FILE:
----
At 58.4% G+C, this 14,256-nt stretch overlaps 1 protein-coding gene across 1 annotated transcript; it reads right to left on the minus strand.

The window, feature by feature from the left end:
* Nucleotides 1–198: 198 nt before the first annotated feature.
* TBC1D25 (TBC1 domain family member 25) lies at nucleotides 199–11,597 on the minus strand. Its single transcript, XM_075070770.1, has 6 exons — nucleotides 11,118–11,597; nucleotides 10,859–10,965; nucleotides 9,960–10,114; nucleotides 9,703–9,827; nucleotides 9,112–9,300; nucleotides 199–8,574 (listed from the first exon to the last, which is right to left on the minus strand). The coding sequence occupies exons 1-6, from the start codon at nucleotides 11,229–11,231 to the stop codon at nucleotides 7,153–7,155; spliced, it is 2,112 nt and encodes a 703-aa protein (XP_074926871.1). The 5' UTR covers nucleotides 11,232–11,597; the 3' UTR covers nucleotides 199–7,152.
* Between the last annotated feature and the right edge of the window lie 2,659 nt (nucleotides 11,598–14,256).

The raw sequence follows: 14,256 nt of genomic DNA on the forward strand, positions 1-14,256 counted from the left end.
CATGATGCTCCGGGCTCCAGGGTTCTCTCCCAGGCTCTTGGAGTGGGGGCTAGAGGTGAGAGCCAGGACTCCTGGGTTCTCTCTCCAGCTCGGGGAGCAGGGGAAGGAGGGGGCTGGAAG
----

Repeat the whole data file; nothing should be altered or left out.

At 58.4% G+C, this 14,256-nt stretch overlaps 1 protein-coding gene across 1 annotated transcript; it reads right to left on the minus strand.

The window, feature by feature from the left end:
* Nucleotides 1–198: 198 nt before the first annotated feature.
* TBC1D25 (TBC1 domain family member 25) lies at nucleotides 199–11,597 on the minus strand. Its single transcript, XM_075070770.1, has 6 exons — nucleotides 11,118–11,597; nucleotides 10,859–10,965; nucleotides 9,960–10,114; nucleotides 9,703–9,827; nucleotides 9,112–9,300; nucleotides 199–8,574 (listed from the first exon to the last, which is right to left on the minus strand). The coding sequence occupies exons 1-6, from the start codon at nucleotides 11,229–11,231 to the stop codon at nucleotides 7,153–7,155; spliced, it is 2,112 nt and encodes a 703-aa protein (XP_074926871.1). The 5' UTR covers nucleotides 11,232–11,597; the 3' UTR covers nucleotides 199–7,152.
* Between the last annotated feature and the right edge of the window lie 2,659 nt (nucleotides 11,598–14,256).

The raw sequence follows: 14,256 nt of genomic DNA on the forward strand, positions 1-14,256 counted from the left end.
CATGATGCTCCGGGCTCCAGGGTTCTCTCCCAGGCTCTTGGAGTGGGGGCTAGAGGTGAGAGCCAGGACTCCTGGGTTCTCTCTCCAGCTCGGGGAGCAGGGGAAGGAGGGGGCTGGAAG